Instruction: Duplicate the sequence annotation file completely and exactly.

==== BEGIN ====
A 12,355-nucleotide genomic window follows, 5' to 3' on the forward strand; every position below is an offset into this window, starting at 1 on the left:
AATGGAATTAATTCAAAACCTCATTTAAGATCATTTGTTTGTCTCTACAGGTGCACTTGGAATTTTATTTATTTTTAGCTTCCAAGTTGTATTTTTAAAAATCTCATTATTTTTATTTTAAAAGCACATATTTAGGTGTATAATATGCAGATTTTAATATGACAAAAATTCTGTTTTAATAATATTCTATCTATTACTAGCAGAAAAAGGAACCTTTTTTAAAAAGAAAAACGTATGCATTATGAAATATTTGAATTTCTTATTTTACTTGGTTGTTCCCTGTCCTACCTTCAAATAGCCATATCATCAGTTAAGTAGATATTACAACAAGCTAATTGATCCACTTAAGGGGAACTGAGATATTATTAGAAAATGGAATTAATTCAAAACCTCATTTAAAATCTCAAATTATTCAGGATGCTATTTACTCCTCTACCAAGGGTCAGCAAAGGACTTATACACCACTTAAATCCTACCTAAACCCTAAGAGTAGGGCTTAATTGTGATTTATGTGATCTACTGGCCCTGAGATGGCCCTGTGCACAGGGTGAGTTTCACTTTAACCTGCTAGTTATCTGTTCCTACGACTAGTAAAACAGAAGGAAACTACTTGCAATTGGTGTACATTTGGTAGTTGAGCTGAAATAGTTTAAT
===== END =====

A 12,355-nucleotide genomic window follows, 5' to 3' on the forward strand; every position below is an offset into this window, starting at 1 on the left:
AATGGAATTAATTCAAAACCTCATTTAAGATCATTTGTTTGTCTCTACAGGTGCACTTGGAATTTTATTTATTTTTAGCTTCCAAGTTGTATTTTTAAAAATCTCATTATTTTTATTTTAAAAGCACATATTTAGGTGTATAATATGCAGATTTTAATATGACAAAAATTCTGTTTTAATAATATTCTATCTATTACTAGCAGAAAAAGGAACCTTTTTTAAAAAGAAAAACGTATGCATTATGAAATATTTGAATTTCTTATTTTACTTGGTTGTTCCCTGTCCTACCTTCAAATAGCCATATCATCAGTTAAGTAGATATTACAACAAGCTAATTGATCCACTTAAGGGGAACTGAGATATTATTAGAAAATGGAATTAATTCAAAACCTCATTTAAAATCTCAAATTATTCAGGATGCTATTTACTCCTCTACCAAGGGTCAGCAAAGGACTTATACACCACTTAAATCCTACCTAAACCCTAAGAGTAGGGCTTAATTGTGATTTATGTGATCTACTGGCCCTGAGATGGCCCTGTGCACAGGGTGAGTTTCACTTTAACCTGCTAGTTATCTGTTCCTACGACTAGTAAAACAGAAGGAAACTACTTGCAATTGGTGTACATTTGGTAGTTGAGCTGAAATAGTTTAAT